Feeling hopeless? How can we fight suicidal thoughts?
What you need to know:
A parent who forces their child to be something they are not, one who is overly critical of their child, a parent who uses derogatory language towards their child, might exasperate them to commit suicide.
A video clip of a woman jumping off a building went viral this month. Apparently, a one Monica Karungi, alias Monna Kiz, a 24-year old from Isingiro District, who was working as a maid in UAE, jumped to her death from the ninth floor of a 12-storeyed building.
Some sources quoted in the media, reported that Karungi committed suicide because her boyfriend back in Uganda had misused her money. Others hinted on depression and mistreatment at her place of work.
It was a graphic clip that traumatised me. It takes a broken heart to do what she did. As a parent and as one who has ever lost a youthful uncle to suicide, this story touched me deeply.
According to World Health Organisation, suicide was the fourth leading cause of death among 15-19 year olds globally in 2019. While Uganda is in the 68th position, the suicide prevalence stands at 9.9 percent according to WHO estimates of 2018, higher than the national HIV prevalence rate of 6.2 percent of the same year.
Ordinarily, people known to be active, suddenly become withdrawn and isolated. Some start having obsessive talk of wanting to die, feeling unimportant, useless and a burden to others. Others become irritable, suffer from anxiety, extreme mood swings, hallucinations and delusional behaviour.
Some people suddenly pick interest in stashing away drugs, knives and potentially harmful tools. Neglect of personal grooming, taking reckless risks, sudden generosity and giving away personal properties,increase in drug and alcohol usage and loss of appetite are all symptoms of looming suicide.
Drugs and substance use
Some youth experiment with drugs and alcohol. Others use them when they are going through depression, unaware that they can have a mind-altering effect on their choices. According to recent studies, alcohol and drug dependence have been known to account for about 50 percent of all suicides.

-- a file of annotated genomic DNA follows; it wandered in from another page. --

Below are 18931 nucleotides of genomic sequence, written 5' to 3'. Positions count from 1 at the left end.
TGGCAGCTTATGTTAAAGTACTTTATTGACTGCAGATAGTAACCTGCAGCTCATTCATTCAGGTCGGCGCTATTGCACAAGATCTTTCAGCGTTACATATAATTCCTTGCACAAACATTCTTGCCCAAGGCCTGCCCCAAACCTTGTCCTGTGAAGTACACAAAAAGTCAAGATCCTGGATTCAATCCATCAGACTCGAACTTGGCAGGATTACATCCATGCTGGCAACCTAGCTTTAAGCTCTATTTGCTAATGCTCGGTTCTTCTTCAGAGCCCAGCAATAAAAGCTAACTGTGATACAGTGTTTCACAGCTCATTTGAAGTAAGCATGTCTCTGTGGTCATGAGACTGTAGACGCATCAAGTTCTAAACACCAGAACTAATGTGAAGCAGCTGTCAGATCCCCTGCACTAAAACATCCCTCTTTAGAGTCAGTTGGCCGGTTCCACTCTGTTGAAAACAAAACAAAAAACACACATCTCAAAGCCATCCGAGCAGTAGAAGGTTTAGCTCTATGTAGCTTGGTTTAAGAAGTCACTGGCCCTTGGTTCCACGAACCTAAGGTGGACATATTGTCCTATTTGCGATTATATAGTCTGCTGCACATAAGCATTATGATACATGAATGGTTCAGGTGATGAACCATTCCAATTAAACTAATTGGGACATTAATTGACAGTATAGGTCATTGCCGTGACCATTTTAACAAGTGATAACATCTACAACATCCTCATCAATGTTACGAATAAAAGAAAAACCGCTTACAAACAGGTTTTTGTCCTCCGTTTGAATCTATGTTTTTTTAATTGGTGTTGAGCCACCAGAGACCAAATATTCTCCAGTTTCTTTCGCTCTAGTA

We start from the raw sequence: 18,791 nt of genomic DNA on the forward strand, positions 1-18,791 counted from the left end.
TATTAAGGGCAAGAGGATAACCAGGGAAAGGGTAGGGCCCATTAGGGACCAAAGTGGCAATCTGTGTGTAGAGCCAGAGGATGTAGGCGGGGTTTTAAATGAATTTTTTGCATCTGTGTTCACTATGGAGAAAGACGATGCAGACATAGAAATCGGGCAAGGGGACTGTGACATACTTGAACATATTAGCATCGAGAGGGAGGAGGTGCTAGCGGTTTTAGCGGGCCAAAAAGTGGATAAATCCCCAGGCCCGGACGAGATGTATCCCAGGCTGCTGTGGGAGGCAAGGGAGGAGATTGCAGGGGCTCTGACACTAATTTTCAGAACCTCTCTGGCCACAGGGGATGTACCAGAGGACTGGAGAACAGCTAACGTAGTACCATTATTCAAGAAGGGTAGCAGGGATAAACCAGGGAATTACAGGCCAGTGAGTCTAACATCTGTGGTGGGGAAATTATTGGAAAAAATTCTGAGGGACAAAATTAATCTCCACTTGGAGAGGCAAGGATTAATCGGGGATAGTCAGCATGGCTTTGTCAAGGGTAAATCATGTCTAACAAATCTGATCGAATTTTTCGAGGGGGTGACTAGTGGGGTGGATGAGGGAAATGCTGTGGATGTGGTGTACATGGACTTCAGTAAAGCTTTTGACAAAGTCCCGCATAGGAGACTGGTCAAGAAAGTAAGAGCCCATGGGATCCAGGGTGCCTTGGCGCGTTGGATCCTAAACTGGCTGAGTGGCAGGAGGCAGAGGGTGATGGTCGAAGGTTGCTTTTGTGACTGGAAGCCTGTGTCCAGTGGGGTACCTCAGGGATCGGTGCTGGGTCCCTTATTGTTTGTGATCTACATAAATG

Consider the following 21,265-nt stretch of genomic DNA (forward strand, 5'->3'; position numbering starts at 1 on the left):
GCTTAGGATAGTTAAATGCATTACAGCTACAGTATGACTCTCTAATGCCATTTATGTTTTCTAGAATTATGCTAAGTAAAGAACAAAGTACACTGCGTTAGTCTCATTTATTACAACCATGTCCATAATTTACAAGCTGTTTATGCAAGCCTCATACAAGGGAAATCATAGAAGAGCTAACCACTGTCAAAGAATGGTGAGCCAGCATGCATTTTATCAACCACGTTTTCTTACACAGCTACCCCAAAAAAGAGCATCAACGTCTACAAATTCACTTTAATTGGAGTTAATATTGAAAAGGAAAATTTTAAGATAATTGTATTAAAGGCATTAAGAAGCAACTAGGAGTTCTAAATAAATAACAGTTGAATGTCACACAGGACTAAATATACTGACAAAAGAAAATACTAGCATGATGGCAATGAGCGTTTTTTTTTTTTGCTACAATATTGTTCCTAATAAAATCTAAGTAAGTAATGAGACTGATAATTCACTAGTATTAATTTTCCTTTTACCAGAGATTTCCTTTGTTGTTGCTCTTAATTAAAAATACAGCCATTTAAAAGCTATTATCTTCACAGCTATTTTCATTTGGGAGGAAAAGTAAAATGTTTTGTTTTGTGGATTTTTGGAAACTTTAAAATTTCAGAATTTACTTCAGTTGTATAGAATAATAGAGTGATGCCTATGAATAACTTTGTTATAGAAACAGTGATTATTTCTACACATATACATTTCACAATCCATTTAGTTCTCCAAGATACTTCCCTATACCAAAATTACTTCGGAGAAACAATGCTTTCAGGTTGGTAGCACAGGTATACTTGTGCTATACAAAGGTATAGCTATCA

This is a mental disorder that affects how one thinks, acts and behaves. On April 10 last year, www.eyewitnessug.com quoting members of Parliament on the Committee of Gender, Labour, and Social Development, reported that 35 Ugandan girls working in Middle East countries committed suicide, after they were subjected to torture by their employers.
Depression also arises out of emotional challenges. According to a study by www.cambridge.org, Suicide among Ugandan university students: evidence from media reports for 2010 and 2020, relationship problems were the main reason for suicide.
Young people do not know their ropes around emotional difficulties such as rejection, disappointment and embarrassment, so a heartbreak can end up causing one to take their life.
Society expects a lot from us. That is agreeable. For instance, parents expect their children to perform well in class. But not every child will be a stellar academic performer. We are as different as chalk and cheese. On Wednesday July 21, last year, Daily Monitor reported that Daphine Kimuli, a 15 year-old, committed suicide, after her friends humiliated her for performing poorly in Primary Leaving Examinations.
A parent who forces their child to be something they are not, a parent who is overly critical of their child, a parent who uses derogatory, demeaning language towards their child, might exasperate them to commit suicide.
How then do we prevent suicide?
Parents should build relationships with their children to enable them to open up on any matter. Be a keen observer of your children and listen to issues they present. Let them know they can talk to you anytime they want to. If a child comes off as withdrawn yet they have been outgoing, this might be an indicator that all is not well. If you cannot counsel them, seek professional help for them.
Teach children to value life
Tell them to keep away from alcohol and drugs and other life-harming substances. Tell them to look after their bodies by way of physical exercises and good feeding. Exercising half an hour daily, even by walking a few times a week, has been found to release endorphins--the body’s pain and stress relievers--hence making one feel good.
Culture as a deterrent
In most Ugandan cultures, a person who commits suicide is buried dishonourably. For instance, in Buganda, a person who commits suicide is accorded a disgraceful funeral; there is no mourning, speeches, prayers, or food. They are caned by their maternal cousins before they are buried directly under the very spot where they hanged themselves (unless it is a rented place). They are not buried in a coffin and their body is not be washed. After this indecent burial, an alarm is raised and people are supposed to flee from the unfortunate home without looking back.
Social support system
Children need a supportive family, teachers, peers and good role models, to help them deal with emotional issues. Limit social media usage for your children. As they grow older, you can allow them more freedom.
Christian faith is against taking of one’s own life because life comes from God. Prayer, fellowship, sharing with one another, can help someone against feeling hopeless and depressed.